|Title||The Influence of Parental Socioeconomic Background and Gender on Self-Regulation Among 5-Year-Old Children in Norway|
|Publication Type||Journal Article|
|Year of Publication||2014|
|Authors||Størksen, I, Ellingsen, IT, Wanless, SB, McClelland, MM|
|Journal||Early Education and Development|
|Pagination||1 - 22|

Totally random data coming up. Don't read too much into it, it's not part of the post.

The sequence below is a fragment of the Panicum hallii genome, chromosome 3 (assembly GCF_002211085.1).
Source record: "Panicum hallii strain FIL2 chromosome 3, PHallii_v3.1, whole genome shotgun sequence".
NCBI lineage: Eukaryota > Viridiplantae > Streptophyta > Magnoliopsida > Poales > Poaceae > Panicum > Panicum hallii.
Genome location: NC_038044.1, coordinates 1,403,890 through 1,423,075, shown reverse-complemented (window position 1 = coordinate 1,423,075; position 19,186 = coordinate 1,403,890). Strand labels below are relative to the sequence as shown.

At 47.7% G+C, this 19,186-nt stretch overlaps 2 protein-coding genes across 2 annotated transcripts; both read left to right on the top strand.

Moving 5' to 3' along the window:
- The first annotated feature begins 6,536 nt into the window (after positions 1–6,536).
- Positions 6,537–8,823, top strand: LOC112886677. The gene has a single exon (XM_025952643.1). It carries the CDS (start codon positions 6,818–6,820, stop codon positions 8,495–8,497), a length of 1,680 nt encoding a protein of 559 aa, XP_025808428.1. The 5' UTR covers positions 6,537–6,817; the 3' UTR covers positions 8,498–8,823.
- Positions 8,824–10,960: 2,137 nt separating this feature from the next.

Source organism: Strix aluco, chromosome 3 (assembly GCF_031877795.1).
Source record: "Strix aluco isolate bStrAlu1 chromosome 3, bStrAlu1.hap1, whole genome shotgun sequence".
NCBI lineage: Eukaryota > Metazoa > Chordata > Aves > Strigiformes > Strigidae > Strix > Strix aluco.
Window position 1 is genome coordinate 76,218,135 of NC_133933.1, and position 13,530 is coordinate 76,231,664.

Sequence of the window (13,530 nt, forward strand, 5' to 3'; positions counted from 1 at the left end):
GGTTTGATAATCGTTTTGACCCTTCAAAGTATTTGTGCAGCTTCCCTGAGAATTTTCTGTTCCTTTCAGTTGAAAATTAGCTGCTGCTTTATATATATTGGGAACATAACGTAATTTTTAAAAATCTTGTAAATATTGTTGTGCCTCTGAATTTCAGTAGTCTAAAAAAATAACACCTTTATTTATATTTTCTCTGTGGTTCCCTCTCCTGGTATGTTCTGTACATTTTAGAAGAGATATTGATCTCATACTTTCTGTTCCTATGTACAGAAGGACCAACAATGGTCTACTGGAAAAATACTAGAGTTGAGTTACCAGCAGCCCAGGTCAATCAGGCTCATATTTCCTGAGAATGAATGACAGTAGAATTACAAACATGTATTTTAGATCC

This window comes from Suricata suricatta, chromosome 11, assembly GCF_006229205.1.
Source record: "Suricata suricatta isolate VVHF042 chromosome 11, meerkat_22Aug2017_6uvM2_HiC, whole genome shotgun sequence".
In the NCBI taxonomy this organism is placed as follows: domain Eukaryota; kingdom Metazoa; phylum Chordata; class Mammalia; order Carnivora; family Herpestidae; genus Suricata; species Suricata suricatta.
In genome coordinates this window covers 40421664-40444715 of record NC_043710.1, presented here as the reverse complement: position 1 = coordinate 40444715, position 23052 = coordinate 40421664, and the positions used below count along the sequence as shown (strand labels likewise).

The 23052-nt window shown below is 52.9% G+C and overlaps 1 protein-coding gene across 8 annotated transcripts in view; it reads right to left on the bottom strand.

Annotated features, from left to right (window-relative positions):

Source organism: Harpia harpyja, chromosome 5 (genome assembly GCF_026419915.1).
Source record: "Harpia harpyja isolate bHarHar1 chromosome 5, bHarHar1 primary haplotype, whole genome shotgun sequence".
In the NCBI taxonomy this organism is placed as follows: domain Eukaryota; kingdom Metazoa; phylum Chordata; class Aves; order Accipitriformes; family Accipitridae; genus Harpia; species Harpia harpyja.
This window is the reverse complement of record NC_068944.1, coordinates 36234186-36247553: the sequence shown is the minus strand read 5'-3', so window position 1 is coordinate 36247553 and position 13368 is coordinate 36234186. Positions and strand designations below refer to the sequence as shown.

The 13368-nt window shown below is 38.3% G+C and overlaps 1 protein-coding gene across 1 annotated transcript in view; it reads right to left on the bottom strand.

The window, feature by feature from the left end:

Research Findings: Self-regulation in young children predicts later social adjustment and academic success across cultural contexts. Therefore, it is crucial to identify factors that promote or inhibit behavioral self-regulation skills. In this study, we focus on gender and socioeconomic status (SES; parental education and income) as possible predictors of 2 types of self-regulation in Norwegian children: individual behavioral regulation (assessed directly using the Head–Toes–Knees–Shoulders task) and classroom behavioral regulation (rated by teachers using the Survey of Early School Adjustment). A total of 243 children age 5 (85% of those invited) participated. Results indicated that Norwegian girls outperformed boys in both types of behavioral regulation. In addition, parental SES related positively to girls' individual behavioral regulation but not boys'. Practice or Policy: The present study supports the idea that boys may be vulnerable to low individual and classroom behavioral regulation in certain contexts and cultures and that parental SES may influence girls' and boys' individual behavioral regulation differently. Future research and practice should look at interventions specially designed to stimulate and motivate behavioral regulation among boys in general and among girls with lower socioeconomic backgrounds.